Searching for a theory of everything is certainly important. But seeking a closer relationship with God beats it hands-down.
What is “Scientists in Synagogues?”
Scientists in Synagogues is a grass-roots program to offer Jews opportunities to explore the most interesting and pressing questions surrounding Judaism and science. Its aim is to share how some of the most thoughtful Jewish scientists integrate their Judaism and their scientific work so that they can be role models and ambassadors for productive conversations surrounding Judaism and science.
This project is organized by Sinai and Synapses (which is incubated at Clal – The National Jewish Center for Learning and Leadership) in collaboration with the American Association for the Advancement of Science (AAAS) Dialogue on Science, Ethics and Religion (DoSER), and funded by the John Templeton Foundation, Emanuel J. Friedman Philanthropies, and other individual donors.
List of selected congregations:
|Adas Kodesch Shel Emeth, Wilmington, DE|
|Beth Hillel Congregation B’nai Emunah, Wilmette, IL|
|Beth Tzedec / Temple Emanu-El (joint application), Toronto, Ontario|
|Congregation Beth El of Montgomery County, Bethesda, MD|
|Congregation B’nai Shalom, Westborough, MA|
|Maimonides Congregation, Brookine, MA|
|Oak Park Temple B’nai Abraham Zion, Oak Park, IL|
|Temple Beth Or, Washington Township, NJ|
|Temple Emanuel of Tempe, Tempe, AZ|
|Temple Israel Center of White Plains, White Plains, NY|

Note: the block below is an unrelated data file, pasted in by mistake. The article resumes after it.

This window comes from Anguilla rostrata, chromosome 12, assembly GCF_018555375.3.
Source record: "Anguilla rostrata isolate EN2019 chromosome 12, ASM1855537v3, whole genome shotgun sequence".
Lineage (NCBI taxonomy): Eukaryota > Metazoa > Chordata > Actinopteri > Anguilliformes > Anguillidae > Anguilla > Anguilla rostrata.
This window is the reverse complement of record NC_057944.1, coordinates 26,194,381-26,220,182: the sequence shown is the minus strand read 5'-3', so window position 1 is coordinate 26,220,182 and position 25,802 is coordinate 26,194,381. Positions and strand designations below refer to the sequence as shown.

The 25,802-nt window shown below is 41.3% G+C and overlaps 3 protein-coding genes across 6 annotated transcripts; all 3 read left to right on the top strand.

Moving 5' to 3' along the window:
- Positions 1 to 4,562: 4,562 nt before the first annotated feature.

For more information, click here.
My God is that ineffable being or essence that must suffuse our world and make it just so – make it a world that continues to fill me with awe.
The fact that a poetic statement like “human life is like a bowl of cherries” is a false scientific fact does not detract from its profound truth, reality, and insight.
All stars have light, even the ones that don’t seem to have it on the surface.
Where can technology and AI (artificial intelligence) can aid knowledge, and where it can harm human understanding?
What are the ethical implications of the latest developments in genetic engineering and the impact on improving the quality of human life?
What does the sukkah tell us about where the “natural” ends and man’s making, the “artificial,” begins?
Nature is not an end in itself. Humanity is needed to complete that which was created to enhance what is natural.
Human beings have long wondered about the extent to which we truly have free will, or whether the path we travel is pre-ordained.
Is there some unique essence that separates natural-born humans from creations that seem to reproduce the same electro-chemical workings as the human brain (“a soul”)?